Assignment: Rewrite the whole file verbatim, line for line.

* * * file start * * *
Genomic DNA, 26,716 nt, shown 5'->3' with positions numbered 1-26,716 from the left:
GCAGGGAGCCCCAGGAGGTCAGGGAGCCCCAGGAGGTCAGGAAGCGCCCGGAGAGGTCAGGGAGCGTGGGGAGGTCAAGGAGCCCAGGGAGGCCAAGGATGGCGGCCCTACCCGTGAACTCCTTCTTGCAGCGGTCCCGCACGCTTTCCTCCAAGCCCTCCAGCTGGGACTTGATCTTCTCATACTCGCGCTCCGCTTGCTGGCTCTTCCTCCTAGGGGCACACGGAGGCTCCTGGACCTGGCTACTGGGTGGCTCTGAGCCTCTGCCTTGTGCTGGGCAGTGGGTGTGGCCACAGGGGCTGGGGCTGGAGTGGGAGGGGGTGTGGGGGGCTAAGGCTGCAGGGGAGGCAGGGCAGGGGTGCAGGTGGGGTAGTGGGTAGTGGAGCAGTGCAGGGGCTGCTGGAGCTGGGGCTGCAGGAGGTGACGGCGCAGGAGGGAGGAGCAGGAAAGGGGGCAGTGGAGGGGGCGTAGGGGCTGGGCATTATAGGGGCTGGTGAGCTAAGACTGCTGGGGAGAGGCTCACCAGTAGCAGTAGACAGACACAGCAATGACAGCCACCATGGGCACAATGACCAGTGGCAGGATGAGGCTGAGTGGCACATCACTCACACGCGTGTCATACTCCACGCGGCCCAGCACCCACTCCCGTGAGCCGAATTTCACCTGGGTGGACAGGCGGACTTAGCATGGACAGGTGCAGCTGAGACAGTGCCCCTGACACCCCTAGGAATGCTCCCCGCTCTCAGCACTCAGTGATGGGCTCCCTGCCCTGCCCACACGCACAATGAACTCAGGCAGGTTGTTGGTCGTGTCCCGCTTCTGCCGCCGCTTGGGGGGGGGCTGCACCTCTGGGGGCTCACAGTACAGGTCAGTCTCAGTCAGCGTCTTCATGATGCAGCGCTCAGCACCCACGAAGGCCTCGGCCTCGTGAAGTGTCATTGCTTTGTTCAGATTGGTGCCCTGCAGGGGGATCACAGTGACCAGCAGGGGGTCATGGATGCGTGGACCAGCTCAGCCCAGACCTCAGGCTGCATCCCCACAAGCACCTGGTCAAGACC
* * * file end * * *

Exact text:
Genomic DNA, 26,716 nt, shown 5'->3' with positions numbered 1-26,716 from the left:
GCAGGGAGCCCCAGGAGGTCAGGGAGCCCCAGGAGGTCAGGAAGCGCCCGGAGAGGTCAGGGAGCGTGGGGAGGTCAAGGAGCCCAGGGAGGCCAAGGATGGCGGCCCTACCCGTGAACTCCTTCTTGCAGCGGTCCCGCACGCTTTCCTCCAAGCCCTCCAGCTGGGACTTGATCTTCTCATACTCGCGCTCCGCTTGCTGGCTCTTCCTCCTAGGGGCACACGGAGGCTCCTGGACCTGGCTACTGGGTGGCTCTGAGCCTCTGCCTTGTGCTGGGCAGTGGGTGTGGCCACAGGGGCTGGGGCTGGAGTGGGAGGGGGTGTGGGGGGCTAAGGCTGCAGGGGAGGCAGGGCAGGGGTGCAGGTGGGGTAGTGGGTAGTGGAGCAGTGCAGGGGCTGCTGGAGCTGGGGCTGCAGGAGGTGACGGCGCAGGAGGGAGGAGCAGGAAAGGGGGCAGTGGAGGGGGCGTAGGGGCTGGGCATTATAGGGGCTGGTGAGCTAAGACTGCTGGGGAGAGGCTCACCAGTAGCAGTAGACAGACACAGCAATGACAGCCACCATGGGCACAATGACCAGTGGCAGGATGAGGCTGAGTGGCACATCACTCACACGCGTGTCATACTCCACGCGGCCCAGCACCCACTCCCGTGAGCCGAATTTCACCTGGGTGGACAGGCGGACTTAGCATGGACAGGTGCAGCTGAGACAGTGCCCCTGACACCCCTAGGAATGCTCCCCGCTCTCAGCACTCAGTGATGGGCTCCCTGCCCTGCCCACACGCACAATGAACTCAGGCAGGTTGTTGGTCGTGTCCCGCTTCTGCCGCCGCTTGGGGGGGGGCTGCACCTCTGGGGGCTCACAGTACAGGTCAGTCTCAGTCAGCGTCTTCATGATGCAGCGCTCAGCACCCACGAAGGCCTCGGCCTCGTGAAGTGTCATTGCTTTGTTCAGATTGGTGCCCTGCAGGGGGATCACAGTGACCAGCAGGGGGTCATGGATGCGTGGACCAGCTCAGCCCAGACCTCAGGCTGCATCCCCACAAGCACCTGGTCAAGACC